Tears for Fears - Biography
By Scott Feemster
Tears For Fears are a British band mainly made up of two members, Roland Orzabal and Curt Smith. The duo gained international fame in the 1980’s for combining moody post-punk rock with synth-pop, and then steadily moved on to a more lush, wide-screen vision of pop as their career progressed.
Both Curt Smith and Roland Orzabal hail from the city of Bath, in southwestern England. Both came from broken homes, and by the time they met each other when they were thirteen, had developed a keen interest in music. The two made their first recording, a version of Simon & Garfunkel’s “The Sounds Of Silence” when they were fifteen, and for the next few years experimented around with various musical styles. The two formed the band Neon with fellow Bath residents Rob Fisher and Pete Byrne, who would later go on to find fame as the duo Naked Eyes, along with drummer Manny Elias. The group released two independent singles before breaking up. From there, Orzabal and Smith formed the Mod Revival/power-pop band Graduate in 1979, and released the album Acting My Age (Precision) and the single “Elvis Should Play Ska”. Both the single and the album sold moderately well in the U.K., and the band even toured in mainland Europe before breaking up in 1981. By that time, both Smith and Orzabal were undergoing changes and were becoming interested in new subjects. Both were becoming interested in therapist Arthur Janov's primal scream therapy as a way to work through emotional scarring and pain from childhood. At the same time, both were expanding their horizons musically, as well, and started becoming interested in synthesizers and the works of artists such as Brian Eno and Peter Gabriel. After Graduate broke up, they decided to form a band consisting of just themselves plus whatever musicians they needed to flesh out their ideas. After first calling themselves History Of Headaches, they instead settled on Tears For Fears in tribute to Janov's work. With the help of former Neon drummer Elias and former Graduate keyboardist Ian Stanley, the group recorded some demos of their new synthesizer-based songs and were soon signed to Phonogram Records in 1981.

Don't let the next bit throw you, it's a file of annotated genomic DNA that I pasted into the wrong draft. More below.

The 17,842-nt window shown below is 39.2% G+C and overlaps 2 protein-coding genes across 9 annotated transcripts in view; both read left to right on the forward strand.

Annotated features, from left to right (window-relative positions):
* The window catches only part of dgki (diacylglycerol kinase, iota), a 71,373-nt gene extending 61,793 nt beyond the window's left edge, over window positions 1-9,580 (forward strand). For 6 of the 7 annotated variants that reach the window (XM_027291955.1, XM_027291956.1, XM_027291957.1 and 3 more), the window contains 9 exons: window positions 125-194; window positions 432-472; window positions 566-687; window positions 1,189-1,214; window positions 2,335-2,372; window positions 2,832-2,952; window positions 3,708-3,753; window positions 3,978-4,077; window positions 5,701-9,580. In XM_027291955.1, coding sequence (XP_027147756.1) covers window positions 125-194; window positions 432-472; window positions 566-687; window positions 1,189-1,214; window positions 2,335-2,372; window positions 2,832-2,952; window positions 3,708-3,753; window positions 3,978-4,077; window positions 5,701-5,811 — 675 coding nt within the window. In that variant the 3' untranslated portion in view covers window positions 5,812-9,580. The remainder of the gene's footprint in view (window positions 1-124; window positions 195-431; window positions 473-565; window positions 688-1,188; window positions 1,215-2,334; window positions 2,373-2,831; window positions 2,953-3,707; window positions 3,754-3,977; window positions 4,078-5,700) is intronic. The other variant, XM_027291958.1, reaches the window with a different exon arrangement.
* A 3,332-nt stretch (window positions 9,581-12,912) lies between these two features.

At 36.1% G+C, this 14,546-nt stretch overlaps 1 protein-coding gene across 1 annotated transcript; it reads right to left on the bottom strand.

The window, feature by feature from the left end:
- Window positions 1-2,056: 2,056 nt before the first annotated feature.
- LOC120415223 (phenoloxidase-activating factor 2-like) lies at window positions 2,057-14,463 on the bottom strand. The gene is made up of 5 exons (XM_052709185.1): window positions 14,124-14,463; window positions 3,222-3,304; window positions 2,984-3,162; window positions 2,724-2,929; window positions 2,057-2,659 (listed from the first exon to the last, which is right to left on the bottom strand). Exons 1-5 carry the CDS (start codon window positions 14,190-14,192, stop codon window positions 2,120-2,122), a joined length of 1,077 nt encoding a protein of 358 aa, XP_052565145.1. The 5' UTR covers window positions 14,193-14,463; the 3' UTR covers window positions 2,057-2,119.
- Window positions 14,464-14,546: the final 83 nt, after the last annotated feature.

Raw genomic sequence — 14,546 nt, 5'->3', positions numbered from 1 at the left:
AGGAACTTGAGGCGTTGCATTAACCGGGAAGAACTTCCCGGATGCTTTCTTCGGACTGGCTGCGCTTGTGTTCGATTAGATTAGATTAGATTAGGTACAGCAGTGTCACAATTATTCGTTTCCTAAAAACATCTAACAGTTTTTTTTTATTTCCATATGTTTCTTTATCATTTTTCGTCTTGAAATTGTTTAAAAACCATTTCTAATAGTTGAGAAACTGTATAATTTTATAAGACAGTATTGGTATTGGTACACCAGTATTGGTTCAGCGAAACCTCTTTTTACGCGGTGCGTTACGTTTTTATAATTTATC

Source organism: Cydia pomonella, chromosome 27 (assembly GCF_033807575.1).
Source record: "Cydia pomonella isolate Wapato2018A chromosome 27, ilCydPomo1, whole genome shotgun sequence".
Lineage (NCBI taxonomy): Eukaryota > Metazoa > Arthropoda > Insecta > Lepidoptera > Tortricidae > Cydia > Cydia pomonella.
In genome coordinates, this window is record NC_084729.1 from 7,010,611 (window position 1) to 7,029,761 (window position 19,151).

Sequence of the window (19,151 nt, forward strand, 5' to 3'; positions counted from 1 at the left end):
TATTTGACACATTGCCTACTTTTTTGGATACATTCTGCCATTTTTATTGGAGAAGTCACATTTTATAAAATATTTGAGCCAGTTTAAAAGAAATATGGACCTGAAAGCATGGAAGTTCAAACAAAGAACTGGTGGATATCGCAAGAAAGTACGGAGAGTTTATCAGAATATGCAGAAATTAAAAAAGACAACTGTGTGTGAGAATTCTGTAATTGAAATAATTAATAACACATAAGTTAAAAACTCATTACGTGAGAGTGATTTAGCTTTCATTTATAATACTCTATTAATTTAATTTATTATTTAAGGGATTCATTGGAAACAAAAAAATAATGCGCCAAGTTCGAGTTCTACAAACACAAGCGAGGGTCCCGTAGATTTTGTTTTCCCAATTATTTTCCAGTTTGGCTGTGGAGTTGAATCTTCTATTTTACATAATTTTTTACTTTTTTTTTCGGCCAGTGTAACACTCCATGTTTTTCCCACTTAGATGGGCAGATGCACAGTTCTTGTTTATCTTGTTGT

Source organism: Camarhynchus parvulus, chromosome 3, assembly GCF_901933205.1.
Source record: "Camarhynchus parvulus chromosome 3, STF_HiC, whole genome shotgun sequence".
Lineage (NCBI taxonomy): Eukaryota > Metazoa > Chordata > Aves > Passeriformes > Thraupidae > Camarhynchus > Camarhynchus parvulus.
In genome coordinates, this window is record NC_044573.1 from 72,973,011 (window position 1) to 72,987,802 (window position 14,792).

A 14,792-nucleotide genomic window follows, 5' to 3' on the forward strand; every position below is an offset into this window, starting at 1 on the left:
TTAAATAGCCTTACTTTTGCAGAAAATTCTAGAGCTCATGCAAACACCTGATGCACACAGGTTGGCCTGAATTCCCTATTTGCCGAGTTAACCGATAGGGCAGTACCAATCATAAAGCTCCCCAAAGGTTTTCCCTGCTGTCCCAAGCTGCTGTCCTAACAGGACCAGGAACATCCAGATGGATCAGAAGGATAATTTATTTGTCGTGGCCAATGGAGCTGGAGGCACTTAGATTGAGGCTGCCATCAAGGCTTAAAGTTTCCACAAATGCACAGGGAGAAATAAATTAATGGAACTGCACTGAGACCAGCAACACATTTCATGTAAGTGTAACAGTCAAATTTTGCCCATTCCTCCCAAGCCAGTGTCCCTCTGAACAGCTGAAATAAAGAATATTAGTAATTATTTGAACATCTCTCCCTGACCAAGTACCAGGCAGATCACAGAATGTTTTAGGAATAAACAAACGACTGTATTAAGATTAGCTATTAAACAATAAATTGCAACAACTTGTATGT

The group released their first single as Tears For Fears, “Suffer The Children” in late 1981, and followed that up with a second single, “Pale Shelter”, later in 1982. Both singles climbed into the British Top Ten, as did their third single, “Mad World”, released at the end of 1982. The group's debut album, The Hurting (Phonogram/Mercury) was released in March of 1983 and became an immediate success, eventually reaching the #1 spot on the album charts in the U.K.and staying on the charts for an amazing 65 weeks. The album and singles were also a success around the world, including the U.S. where they were played on college radio stations and in new wave dance clubs. The group, including Orzabal, Smith, Elias and Stanley, toured to promote the album, and recorded a follow-up single, “The Way You Are”, released at the end of 1983. “The Way You Are” had a slightly different sound than the songs on The Hurting, and made indications that the band was already expanding it's horizons. The group's next single, “Mother's Talk”, released in August of 1984, was a further departure from their earlier sound, but it was the single released after that, “Shout”, released in November of 1984, that not only showcased the band's more polished and forceful pop sound, but also became one of their biggest international hits and paved the way for the release of their second album, Songs From The Big Chair (Phonogram/Mercury), released in February of 1985. Crafted mainly by producer Chris Hughes, Orzabal and Stanley, the album had a much more expansive sound than the synth-pop of their first album, relying more on guitar, piano, percussion and more traditional building blocks to build up their wide-screen sound. The album became a huge success all over the world, eventually earning triple-platinum status in the U.K., and quintuple-platinum status in the U.S. Songs From The Big Chair spent an amazing five weeks at the #1 spot on the U.S. album charts, and spawned five worldwide hit singles; “Mothers Talk”, “Shout”, “Everybody Wants To Rule The World”, “Head Over Heels”, and “I Believe (A Soulful Re-Recording)”. The group, along with backing musicians guitarist Andrew Saunders, keyboardist Nicky Holland, and saxophonist Will Gregory, set out on an extensive worldwide tour that lasted the better part of a year. The group were also slated to appear at one of the Live Aid concerts in Philadelphia during the summer of 1985, but had to cancel the day of the show because some of their backing musicians quit because of a contract dispute. During the tour, the pair met an American singer/pianist in a bar in Kansas City, Oleta Adams, and were so impressed with her, that they asked if she could appear and collaborate with them on their next album. (Orzabal later would help Adams to go on to a successful solo career.) After the tour was over, drummer Elias left the group.